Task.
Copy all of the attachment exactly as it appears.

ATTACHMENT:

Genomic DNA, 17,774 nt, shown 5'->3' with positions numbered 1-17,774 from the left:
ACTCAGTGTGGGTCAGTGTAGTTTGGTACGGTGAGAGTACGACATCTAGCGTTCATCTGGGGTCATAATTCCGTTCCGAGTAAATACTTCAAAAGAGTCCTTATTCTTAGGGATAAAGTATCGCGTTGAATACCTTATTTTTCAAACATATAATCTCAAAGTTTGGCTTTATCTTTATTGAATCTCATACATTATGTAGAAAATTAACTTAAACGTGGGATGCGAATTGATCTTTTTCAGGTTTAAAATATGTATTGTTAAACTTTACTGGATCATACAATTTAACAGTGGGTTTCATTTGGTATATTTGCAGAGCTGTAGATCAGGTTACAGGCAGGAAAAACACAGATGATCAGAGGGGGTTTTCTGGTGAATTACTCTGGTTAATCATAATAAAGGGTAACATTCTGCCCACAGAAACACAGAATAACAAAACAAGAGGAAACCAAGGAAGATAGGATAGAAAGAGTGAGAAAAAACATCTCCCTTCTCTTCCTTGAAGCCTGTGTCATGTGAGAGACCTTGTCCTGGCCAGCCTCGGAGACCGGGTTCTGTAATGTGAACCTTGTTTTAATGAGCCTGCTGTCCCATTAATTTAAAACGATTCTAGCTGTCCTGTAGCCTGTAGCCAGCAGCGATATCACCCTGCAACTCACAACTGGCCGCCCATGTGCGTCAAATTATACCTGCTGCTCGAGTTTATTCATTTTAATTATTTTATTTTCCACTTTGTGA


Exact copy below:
Genomic DNA, 17,774 nt, shown 5'->3' with positions numbered 1-17,774 from the left:
ACTCAGTGTGGGTCAGTGTAGTTTGGTACGGTGAGAGTACGACATCTAGCGTTCATCTGGGGTCATAATTCCGTTCCGAGTAAATACTTCAAAAGAGTCCTTATTCTTAGGGATAAAGTATCGCGTTGAATACCTTATTTTTCAAACATATAATCTCAAAGTTTGGCTTTATCTTTATTGAATCTCATACATTATGTAGAAAATTAACTTAAACGTGGGATGCGAATTGATCTTTTTCAGGTTTAAAATATGTATTGTTAAACTTTACTGGATCATACAATTTAACAGTGGGTTTCATTTGGTATATTTGCAGAGCTGTAGATCAGGTTACAGGCAGGAAAAACACAGATGATCAGAGGGGGTTTTCTGGTGAATTACTCTGGTTAATCATAATAAAGGGTAACATTCTGCCCACAGAAACACAGAATAACAAAACAAGAGGAAACCAAGGAAGATAGGATAGAAAGAGTGAGAAAAAACATCTCCCTTCTCTTCCTTGAAGCCTGTGTCATGTGAGAGACCTTGTCCTGGCCAGCCTCGGAGACCGGGTTCTGTAATGTGAACCTTGTTTTAATGAGCCTGCTGTCCCATTAATTTAAAACGATTCTAGCTGTCCTGTAGCCTGTAGCCAGCAGCGATATCACCCTGCAACTCACAACTGGCCGCCCATGTGCGTCAAATTATACCTGCTGCTCGAGTTTATTCATTTTAATTATTTTATTTTCCACTTTGTGA